The Leadership Fellows attended group meetings and contributed ideas, facilitated discussion and shared their passion for civic engagement and responsibility with the college students. The feedback and takeaway skills from the Fellows included positive feedback about an enhances ability to facilitate discussion and leading brainstorming initiatives around out-of-their comfort zone topics, an opportunity to provide expertise as a means of supporting students, practice assisting students process and understand root causes of community issues, an outlet to challenge themselves and other students embrace an opportunity to affect change and engage in civic responsibility and, in experiential learning at it’s finest, guide students through action planning, rather than studying how to action plan. A general theme from all of the feedback included the idea that the Academy provided a climate of engagement and positive energy.

The Academy was fortunate to have a participant from Greensboro College who matriculated at Elon Law this fall.  Andreas Mosby, Class of December 2017, enjoyed addressing local business and entrepreneurship problems with a Greensboro small-business owner. Mosby said:

Education systems are often structured on theoretical frameworks, however, the Academy exposed its participants to practical, real-world experiences.  In a society that revolves around the prevention and solving of problems, catalyzing theoretical knowledge, while honing practical experiences was an invaluable learning reinforcement. This opportunity has allowed me to view leadership through a variety of lenses. As future leaders in communities, we often will be solving problems not individually, but rather, together. The Academy taught me that in order to achieve a common goal, three C’s are imperative: consensus, collaboration, and confidence.

As the only Greensboro College participant in the Leadership Academy, Mosby was exposed to the greatest level of diversity amongst his peers, because he attended the event knowing no one. Most participants had previously formed relationships with one another, having worked and studied together at the same universities. “As a divergent participant, it was initially difficult to build consensus, however, once successful I was able to hone my learning agility skills with regards to diverse collaboration and attacking problems multi-facedly” Mosby said.  Mosby explained that the skills gained from the Academy have been directly applicable to his career as a law student. The skills have proven invaluable because, for example, the law school exposes students to a variety of diverse individuals: students, clients, professors, legal practitioners, and employers. The practical experience obtained in the Academy creates an environment where students are challenged to adapt and adjust accordingly, with new people in a new place, and teach students to thrive in any environment that can be new and intimidating.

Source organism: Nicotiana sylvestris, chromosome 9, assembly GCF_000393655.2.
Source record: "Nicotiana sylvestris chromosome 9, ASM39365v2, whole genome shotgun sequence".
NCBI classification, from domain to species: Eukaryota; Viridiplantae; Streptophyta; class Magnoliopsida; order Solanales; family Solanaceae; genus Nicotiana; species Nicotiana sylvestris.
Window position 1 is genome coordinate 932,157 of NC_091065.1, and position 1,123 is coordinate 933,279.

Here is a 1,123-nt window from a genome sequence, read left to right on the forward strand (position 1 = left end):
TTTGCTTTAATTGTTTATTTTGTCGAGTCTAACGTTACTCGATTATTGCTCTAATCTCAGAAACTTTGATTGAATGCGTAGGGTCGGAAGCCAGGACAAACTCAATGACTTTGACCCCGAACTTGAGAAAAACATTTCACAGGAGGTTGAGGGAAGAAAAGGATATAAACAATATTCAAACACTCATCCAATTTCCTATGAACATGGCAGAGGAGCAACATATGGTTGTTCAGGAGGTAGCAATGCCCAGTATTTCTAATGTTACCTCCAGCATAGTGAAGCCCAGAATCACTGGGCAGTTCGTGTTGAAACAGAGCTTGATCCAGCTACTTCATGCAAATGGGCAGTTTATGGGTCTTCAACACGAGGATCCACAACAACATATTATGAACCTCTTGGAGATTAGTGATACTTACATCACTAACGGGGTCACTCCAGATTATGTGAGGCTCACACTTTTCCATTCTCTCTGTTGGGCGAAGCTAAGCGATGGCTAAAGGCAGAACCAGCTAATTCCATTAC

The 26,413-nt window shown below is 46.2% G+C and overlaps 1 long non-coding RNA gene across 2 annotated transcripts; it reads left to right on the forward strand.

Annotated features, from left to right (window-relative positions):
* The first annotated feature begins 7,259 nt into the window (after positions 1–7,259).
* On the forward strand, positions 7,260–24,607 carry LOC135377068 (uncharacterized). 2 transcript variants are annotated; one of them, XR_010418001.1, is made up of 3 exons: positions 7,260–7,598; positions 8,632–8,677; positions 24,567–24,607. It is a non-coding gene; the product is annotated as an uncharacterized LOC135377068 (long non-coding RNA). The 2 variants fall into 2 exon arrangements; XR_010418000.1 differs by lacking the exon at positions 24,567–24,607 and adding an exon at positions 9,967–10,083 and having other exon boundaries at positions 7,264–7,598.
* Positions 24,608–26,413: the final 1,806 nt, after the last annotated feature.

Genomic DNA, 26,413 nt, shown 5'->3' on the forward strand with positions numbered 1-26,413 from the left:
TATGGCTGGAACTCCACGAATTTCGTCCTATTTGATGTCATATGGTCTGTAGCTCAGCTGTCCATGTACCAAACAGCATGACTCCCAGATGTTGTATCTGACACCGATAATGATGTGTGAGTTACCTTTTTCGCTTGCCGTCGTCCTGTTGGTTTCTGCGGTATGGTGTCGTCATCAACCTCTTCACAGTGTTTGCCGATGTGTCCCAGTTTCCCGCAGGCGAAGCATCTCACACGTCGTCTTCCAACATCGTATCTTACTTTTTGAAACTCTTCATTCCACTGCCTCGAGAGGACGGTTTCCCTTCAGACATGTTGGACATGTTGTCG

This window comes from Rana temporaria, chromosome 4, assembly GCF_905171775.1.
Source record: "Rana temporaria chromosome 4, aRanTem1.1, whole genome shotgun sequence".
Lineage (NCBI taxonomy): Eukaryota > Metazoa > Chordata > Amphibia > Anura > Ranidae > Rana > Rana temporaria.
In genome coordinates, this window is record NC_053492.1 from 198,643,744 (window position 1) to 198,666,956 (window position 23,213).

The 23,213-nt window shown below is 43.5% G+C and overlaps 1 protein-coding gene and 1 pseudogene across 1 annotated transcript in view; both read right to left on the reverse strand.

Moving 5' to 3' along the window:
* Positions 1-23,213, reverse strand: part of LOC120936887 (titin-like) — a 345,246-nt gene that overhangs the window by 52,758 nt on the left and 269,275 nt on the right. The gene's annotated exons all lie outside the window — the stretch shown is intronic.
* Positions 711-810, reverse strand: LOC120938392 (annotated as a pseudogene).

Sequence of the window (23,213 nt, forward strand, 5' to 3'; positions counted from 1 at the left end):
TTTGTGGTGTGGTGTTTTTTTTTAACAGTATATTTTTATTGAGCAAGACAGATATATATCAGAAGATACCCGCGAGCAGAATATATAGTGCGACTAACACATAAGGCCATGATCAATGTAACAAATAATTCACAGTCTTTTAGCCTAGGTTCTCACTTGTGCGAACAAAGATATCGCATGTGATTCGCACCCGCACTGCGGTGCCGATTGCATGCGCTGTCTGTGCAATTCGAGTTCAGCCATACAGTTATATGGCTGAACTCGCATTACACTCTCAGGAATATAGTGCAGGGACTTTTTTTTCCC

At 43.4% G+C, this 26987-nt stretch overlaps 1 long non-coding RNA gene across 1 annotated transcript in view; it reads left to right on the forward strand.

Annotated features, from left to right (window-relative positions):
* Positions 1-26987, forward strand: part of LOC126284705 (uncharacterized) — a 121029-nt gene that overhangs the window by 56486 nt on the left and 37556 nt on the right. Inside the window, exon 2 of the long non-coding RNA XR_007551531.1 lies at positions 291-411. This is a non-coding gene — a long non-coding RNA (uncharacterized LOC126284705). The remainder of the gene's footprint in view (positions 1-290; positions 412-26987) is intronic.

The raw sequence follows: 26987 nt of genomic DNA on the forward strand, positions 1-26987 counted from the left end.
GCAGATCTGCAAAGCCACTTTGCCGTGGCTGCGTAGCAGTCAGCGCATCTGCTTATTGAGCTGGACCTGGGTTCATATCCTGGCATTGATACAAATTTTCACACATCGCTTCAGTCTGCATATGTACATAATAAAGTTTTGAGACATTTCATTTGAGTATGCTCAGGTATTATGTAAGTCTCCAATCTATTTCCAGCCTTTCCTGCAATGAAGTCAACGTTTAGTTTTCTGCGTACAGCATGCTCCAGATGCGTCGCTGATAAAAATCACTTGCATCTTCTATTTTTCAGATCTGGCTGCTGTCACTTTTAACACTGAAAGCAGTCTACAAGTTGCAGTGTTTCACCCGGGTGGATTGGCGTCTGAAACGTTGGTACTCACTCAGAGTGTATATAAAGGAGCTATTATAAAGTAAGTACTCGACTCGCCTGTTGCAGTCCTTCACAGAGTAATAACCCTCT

Mosby felt that this experience was helpful in the academic setting as well: “When reading cases and addressing problems on an exam–in addition to my own opinion–I have trained myself to additionally ask, ‘what would Sebastian think of this problem,’ or ‘what steps would Susan take to prevent said problem?’” He has learned to think like others, or be aware of others views, and focus on how minor decisions can affect a community of his colleagues.

Since then, the Leadership Fellows have created a programming committee that focuses on miniature Leadership Academy events. This has included mentoring local high schools in oral advocacy competitions, and working to teach courses at local high schools with respect to “know your rights” law.